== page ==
Franchise regulations are in place for the benefit of the individual considering buying a franchise. It is important to understand these regulations.

Federal law requires that a franchise prospect receive a current copy of the 75-150 page document known as the Franchise Disclosure Document (FDD) at the first meeting with a representative of the franchise company. A current copy of the FDD must be in the possession of the prospect for 14 calendar days before the prospect may sign any commitment or make any deposits. Finally, the franchise contract, with all blanks filled in, must be in the possession of the prospect for five business days before they can sign it.

Below you will find the definition of a franchise, courtesy of the Federal Trade Commission, and the table of contents of the FDD.


  1. Franchisor, predecessors, affiliates the officers and their business experience
  2. Litigation and bankruptcy
  3. The estimated initial investment and all fees including the initial franchise fee, ongoing royalties, advertising fees, site fees, transfer fees, etc.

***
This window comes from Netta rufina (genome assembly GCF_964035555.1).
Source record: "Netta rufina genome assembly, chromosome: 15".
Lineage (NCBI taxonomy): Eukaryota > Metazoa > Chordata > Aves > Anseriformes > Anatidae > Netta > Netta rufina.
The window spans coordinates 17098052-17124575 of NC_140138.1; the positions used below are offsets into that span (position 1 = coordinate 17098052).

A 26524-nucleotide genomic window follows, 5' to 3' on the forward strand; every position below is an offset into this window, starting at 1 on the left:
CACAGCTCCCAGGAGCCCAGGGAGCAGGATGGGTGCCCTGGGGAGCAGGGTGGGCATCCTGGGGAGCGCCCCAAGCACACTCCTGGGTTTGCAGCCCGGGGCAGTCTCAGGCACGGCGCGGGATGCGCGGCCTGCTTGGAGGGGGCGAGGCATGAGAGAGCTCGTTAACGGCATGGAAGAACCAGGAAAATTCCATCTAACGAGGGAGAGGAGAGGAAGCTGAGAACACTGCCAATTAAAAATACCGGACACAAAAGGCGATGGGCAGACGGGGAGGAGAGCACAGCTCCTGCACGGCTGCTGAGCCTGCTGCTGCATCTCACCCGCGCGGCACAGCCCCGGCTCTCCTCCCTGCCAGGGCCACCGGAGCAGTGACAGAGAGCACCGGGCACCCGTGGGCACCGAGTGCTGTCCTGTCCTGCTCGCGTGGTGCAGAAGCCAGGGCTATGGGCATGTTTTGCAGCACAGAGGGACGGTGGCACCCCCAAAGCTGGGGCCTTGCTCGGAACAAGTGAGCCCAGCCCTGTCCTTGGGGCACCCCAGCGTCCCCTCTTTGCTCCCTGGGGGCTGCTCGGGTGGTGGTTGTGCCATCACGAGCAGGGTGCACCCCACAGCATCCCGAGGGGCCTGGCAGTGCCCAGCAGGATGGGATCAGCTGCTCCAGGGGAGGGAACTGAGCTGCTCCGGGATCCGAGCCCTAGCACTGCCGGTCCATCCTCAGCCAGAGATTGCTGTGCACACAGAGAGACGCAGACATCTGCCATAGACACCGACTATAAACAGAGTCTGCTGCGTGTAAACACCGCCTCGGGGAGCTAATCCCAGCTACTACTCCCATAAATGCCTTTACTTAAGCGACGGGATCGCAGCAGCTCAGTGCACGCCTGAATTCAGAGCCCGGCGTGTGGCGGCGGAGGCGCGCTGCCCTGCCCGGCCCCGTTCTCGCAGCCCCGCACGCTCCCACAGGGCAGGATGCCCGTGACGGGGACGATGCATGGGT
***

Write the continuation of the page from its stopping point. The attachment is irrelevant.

4. Restrictions on the sale of products, services, and also on their sources
  5. Franchisor’s obligations and the franchisee’s obligations
  6. Available financing and territory rights
  7. Obligation to participate in the operation of the business
  8. Renewal, termination, transfer and dispute resolution
  9. Earnings and/or sales claims
  10. List of outlets and franchisees including all who left in the last year, and three years of open/closed units
  11. Audited financial statements of the franchisor
  12. Franchise agreement, leases and other documents
  13. Receipt of the Circular to be signed by the prospect

The Federal Trade Commission’s definition of a franchise is…”An agreement for consideration by which a person permits the distribution of goods or services under his trademark, service mark, or trade name, during which the grantor retains control over others or renders significant assistance to others.”